Amazing Report from Shanghai

A staff member (L) checks the body temperature of visitors outside Disneytown in Shanghai on March 9, 2020. - China closed most of its makeshift hospitals for coronavirus patients, some schools reopened and Disney re... A staff member (L) checks the body temperature of visitors outside Disneytown in Shanghai on March 9, 2020. - China closed most of its makeshift hospitals for coronavirus patients, some schools reopened and Disney resort staff went back to work on March 9 as normality slowly returns to the country after weeks battling the epidemic. Shanghai Disney said it was reopening its shopping and entertainment Disneytown zone -- plus a park and hotel in the same complex -- in the "first step of a phased reopening". The Disneyland amusement park, however, remains closed. (Photo by STR / AFP) / China OUT (Photo by STR/AFP via Getty Images) MORE LESS
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March 9, 2020 8:16 a.m.

The following is an absolutely fascinating report from TPM Reader AK on the COVID-19 clampdown in Shanghai. We get so many great accounts from TPM Readers, always with different dimensions and different kinds of information depending on the kind of news story over so many years. This one is particularly rich. But I’m reminded how great an asset and value this is to the TPM community and our ability to bring you the news.

AK is responding my update from last night which reported on some experts’ argument that basic public health fundamentals may account for a lot of China’s apparent success more than some of the outlandish approaches we’re seeing reported. But I want to clarify that I — and I think the two people I was referencing — are not just talking about hand washing or bans on large public events. I still mean pretty dramatic actions. That said, what AK describes in marvelous detail is really a vast and almost unimaginable restriction at scale, and one that seems to have succeeded with a great deal of voluntary buy-in that is almost unimaginable in American society. And as AK makes clear, by “voluntary” here we don’t mean that really anything was voluntary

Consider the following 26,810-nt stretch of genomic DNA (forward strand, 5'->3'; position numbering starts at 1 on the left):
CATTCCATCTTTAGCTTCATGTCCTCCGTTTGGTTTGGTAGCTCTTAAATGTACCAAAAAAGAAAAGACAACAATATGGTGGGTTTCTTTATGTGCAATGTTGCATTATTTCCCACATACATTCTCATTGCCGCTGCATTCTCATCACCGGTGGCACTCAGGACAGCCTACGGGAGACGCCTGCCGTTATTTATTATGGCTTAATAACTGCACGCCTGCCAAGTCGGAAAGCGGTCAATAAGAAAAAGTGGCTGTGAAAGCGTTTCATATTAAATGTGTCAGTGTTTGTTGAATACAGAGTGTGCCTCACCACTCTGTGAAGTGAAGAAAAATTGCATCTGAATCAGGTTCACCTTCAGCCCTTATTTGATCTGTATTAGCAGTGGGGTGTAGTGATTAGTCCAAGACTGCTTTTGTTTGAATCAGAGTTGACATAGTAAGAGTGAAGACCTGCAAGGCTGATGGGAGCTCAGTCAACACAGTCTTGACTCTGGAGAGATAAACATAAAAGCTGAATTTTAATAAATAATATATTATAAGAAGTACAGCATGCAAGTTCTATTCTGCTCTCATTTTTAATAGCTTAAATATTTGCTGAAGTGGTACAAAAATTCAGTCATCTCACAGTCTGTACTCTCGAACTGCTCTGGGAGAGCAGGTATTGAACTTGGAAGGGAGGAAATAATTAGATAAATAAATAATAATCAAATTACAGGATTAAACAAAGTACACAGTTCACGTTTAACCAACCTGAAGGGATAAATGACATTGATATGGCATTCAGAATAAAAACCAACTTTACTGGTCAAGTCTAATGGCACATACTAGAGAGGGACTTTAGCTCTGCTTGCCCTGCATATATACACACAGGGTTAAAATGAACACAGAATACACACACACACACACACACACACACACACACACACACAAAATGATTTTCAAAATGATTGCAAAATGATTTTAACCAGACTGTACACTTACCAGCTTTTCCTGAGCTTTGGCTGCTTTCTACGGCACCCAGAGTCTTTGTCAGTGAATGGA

— more the degree of willing compliance. People did what they were told.

From TPM Reader AK:

After reading that recent Twitter thread you posted as well as the NPR piece it references, I wanted to push back a bit with some on the ground color. I’m an American living in Shanghai, have been here 11 years. While it is true that most of China did not go as draconian as Wuhan, it is/was much more than anything I think most of the US would accept, especially in major cities. Even if Trump or local governments wouldn’t attempt to enforce these things or even suggest them as “good ideas”, there more happening here (and more buy in from the populace) than just wearing masks and washing hands. Some thoughts/anecdotes:

– Multiple weeks of travel restrictions post-holiday. We were out of town (within China) for the holiday and cut it short to get back early as I was afraid of being trapped where we were. Many colleagues were stuck in home towns for weeks. Some by choice, as no reason to be in Shanghai, but travel was severely restricted. Many cancelled flights and trains to restrict movement. All who came back at least a week “late” were told to take automatic 14 day self-quarantines by the government (and people listened). It didn’t matter where you were coming from, if they had cases there, or you had one on your flight/train. Once you’re back in Shanghai, 14 days at home.

– Most companies of any type had their offices shut down in Shanghai for a month. Not by their own choice, by the government’s order. There was no option here. Even getting things from the office after the holiday so you could work from home was a strict process. Some members of my company were working from their phones/personal computers rather than getting to their laptops.